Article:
Noblesville police building database of home, business security cameras

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NOBLESVILLE, Ind.-- The Noblesville Police Department is asking any home or business owner with security cameras installed to join a contact database designed to help police quickly access video of crimes that are caught on camera.

A Monday morning post on the department’s Facebook page announced the video access program and asked residents to join it.

“Do you have a video surveillance system at your house or at your business? If so, we would love to know! We have created a video surveillance access program. This allows residents and business owners to contact us and let us know where video surveillance systems are around the city. If we investigate a crime in your neighborhood, we could reach out to you to see if your video system captured our suspect or suspect vehicle. The program is easy, just follow this link and give us some basic information about your system. That’s it. The program is voluntary and it could help your neighbor if they are the victim of a crime.”

Noblesville Police Sgt. Matt McGovern says joining the program will not give police live access to a private camera system. Those who sign up for the program will only leave contact information so police can build a list of homes and businesses that have security cameras installed.

“We don’t get access to anyone’s video unless they allow us,” McGovern said. “They just give us contact information. Then if we have an incident in their neighborhood or area, we reach out to them and ask if we can see their video.”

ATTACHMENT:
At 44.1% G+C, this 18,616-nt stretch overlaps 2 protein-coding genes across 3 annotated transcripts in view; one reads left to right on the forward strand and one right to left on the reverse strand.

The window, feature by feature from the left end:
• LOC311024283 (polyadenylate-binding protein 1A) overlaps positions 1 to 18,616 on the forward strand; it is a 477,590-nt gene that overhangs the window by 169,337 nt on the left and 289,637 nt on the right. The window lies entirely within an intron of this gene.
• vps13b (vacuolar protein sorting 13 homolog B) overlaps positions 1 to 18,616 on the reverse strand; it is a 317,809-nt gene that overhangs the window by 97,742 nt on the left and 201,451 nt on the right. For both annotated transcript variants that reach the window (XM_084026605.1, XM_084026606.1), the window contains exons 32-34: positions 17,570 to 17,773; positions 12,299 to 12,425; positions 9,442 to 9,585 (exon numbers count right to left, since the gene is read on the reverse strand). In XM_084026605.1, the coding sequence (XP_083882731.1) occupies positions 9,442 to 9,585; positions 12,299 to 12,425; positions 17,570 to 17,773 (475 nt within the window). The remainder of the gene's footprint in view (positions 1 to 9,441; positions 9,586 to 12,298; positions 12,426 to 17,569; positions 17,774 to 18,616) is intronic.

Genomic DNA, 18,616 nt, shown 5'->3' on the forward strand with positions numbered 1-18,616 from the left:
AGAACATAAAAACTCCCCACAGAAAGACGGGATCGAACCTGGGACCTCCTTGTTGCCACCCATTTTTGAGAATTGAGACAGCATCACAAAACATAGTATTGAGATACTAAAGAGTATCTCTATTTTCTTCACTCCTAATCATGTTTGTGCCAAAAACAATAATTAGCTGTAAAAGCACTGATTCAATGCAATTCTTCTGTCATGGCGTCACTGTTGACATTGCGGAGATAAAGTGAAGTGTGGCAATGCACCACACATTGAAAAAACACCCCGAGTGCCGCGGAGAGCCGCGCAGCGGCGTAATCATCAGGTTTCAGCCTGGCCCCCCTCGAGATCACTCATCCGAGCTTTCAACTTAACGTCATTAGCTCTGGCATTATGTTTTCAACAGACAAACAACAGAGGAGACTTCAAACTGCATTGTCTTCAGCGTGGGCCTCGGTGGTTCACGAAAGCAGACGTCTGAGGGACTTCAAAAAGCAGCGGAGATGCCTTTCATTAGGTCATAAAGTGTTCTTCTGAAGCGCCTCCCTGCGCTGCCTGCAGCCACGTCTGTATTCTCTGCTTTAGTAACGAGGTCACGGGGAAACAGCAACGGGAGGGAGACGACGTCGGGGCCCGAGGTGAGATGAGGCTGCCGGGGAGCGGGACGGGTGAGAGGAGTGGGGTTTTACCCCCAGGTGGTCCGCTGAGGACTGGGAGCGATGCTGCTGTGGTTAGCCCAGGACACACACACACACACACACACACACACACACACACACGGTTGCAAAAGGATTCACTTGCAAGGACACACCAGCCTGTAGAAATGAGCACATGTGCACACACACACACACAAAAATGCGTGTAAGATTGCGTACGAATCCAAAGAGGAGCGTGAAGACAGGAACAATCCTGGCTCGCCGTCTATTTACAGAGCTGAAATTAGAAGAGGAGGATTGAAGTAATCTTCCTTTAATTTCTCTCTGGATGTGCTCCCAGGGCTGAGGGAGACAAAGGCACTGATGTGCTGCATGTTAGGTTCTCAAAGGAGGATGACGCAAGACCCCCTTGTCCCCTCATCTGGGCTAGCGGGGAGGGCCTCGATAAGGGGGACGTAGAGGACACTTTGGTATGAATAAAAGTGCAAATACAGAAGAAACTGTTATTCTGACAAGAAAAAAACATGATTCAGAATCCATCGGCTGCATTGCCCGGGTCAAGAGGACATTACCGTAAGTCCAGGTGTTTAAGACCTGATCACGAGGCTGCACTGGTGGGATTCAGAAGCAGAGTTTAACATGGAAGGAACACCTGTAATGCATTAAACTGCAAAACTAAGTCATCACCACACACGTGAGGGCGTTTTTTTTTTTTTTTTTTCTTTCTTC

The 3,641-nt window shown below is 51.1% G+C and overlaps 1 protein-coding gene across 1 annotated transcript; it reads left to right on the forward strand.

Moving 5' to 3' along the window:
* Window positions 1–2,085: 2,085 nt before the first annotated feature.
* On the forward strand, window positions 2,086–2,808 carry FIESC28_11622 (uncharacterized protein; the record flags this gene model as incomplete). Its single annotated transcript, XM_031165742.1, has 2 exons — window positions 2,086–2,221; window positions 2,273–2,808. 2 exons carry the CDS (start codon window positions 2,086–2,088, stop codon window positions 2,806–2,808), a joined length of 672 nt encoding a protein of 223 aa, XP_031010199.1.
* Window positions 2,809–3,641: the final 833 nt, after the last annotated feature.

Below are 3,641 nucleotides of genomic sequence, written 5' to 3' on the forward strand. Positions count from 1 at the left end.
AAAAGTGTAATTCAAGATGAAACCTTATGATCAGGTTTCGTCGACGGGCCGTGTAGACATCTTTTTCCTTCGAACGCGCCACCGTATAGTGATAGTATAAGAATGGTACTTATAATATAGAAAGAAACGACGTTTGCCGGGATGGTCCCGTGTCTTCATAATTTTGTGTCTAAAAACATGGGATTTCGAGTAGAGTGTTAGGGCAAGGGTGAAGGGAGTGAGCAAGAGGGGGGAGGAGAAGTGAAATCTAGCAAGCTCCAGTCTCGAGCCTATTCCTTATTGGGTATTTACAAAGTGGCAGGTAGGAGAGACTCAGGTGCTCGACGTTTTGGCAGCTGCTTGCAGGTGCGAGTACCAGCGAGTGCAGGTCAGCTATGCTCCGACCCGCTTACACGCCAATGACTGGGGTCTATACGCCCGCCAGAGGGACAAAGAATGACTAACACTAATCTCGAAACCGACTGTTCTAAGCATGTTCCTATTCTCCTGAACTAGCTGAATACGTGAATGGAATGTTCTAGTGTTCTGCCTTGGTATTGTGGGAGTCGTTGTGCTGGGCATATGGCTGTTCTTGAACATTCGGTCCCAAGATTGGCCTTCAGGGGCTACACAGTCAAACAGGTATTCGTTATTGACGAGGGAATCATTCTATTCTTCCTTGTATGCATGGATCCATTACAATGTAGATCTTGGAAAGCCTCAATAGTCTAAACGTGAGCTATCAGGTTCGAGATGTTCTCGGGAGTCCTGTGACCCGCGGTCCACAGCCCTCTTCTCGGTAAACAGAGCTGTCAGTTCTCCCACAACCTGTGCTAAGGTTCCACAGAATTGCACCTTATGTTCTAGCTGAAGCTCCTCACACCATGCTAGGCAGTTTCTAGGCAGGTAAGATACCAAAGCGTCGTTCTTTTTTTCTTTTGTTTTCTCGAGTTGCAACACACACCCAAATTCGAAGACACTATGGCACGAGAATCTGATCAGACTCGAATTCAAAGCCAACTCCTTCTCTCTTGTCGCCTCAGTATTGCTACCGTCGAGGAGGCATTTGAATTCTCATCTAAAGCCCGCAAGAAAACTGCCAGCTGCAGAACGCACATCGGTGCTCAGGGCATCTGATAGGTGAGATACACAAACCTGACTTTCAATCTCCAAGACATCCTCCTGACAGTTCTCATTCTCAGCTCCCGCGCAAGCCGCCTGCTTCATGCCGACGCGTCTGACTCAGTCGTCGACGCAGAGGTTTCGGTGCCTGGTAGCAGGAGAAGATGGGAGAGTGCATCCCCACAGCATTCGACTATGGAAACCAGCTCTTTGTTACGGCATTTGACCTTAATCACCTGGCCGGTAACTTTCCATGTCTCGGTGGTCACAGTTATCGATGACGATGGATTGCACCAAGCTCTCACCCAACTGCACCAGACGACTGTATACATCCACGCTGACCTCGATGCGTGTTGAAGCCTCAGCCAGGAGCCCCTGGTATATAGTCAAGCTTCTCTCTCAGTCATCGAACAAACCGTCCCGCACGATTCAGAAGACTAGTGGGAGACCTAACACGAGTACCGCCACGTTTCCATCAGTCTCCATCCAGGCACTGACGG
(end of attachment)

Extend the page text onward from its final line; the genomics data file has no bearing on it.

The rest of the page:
In essence, the video access program will be a list of names, phone numbers and address of home and business owners who have working security cameras in Noblesville. Keeping the list updated will save police time by telling them where cameras are located in relation to crimes that occur, McGovern said.

Home security cameras are becoming a more common and useful tool for police as more homeowners add surveillance cameras to their home security systems. Video from home cameras have the ability to help identify thieves and burglars.

Noblesville Police Lt. Robert Busalacci says home cameras recently helped detectives identify and prosecute a group of suspects in a rash of vehicle break-ins.

“It was juveniles that were doing the car break-ins,” Busalacci said. “And fortunately the homeowners had home video that they were able to show the suspects entering into the vehicles, stealing the merchandise.”

Home security cameras have also been used to identify suspect vehicles in neighborhood incidents. The Johnson County Sheriff’s Department recently released video of a suspect vehicle in a neighborhood hit-and-run case that seriously injured a woman while she was walking down the street of her subdivision. That case is still being investigated.

Police in Danville and Greenfield recently began compiling their own similar video access databases.  McGovern believes more police departments will follow as home security cameras continue to grow more popular.

“It’s one thing for them to tell us it was a white car, it’s another thing to see that white car,” McGovern said. “Often times we can narrow it down to a make and model just by looking at the side of the car. We don’t even need a license plate.”

The Noblesville Police Department set up a website where residents can sign up for the program.

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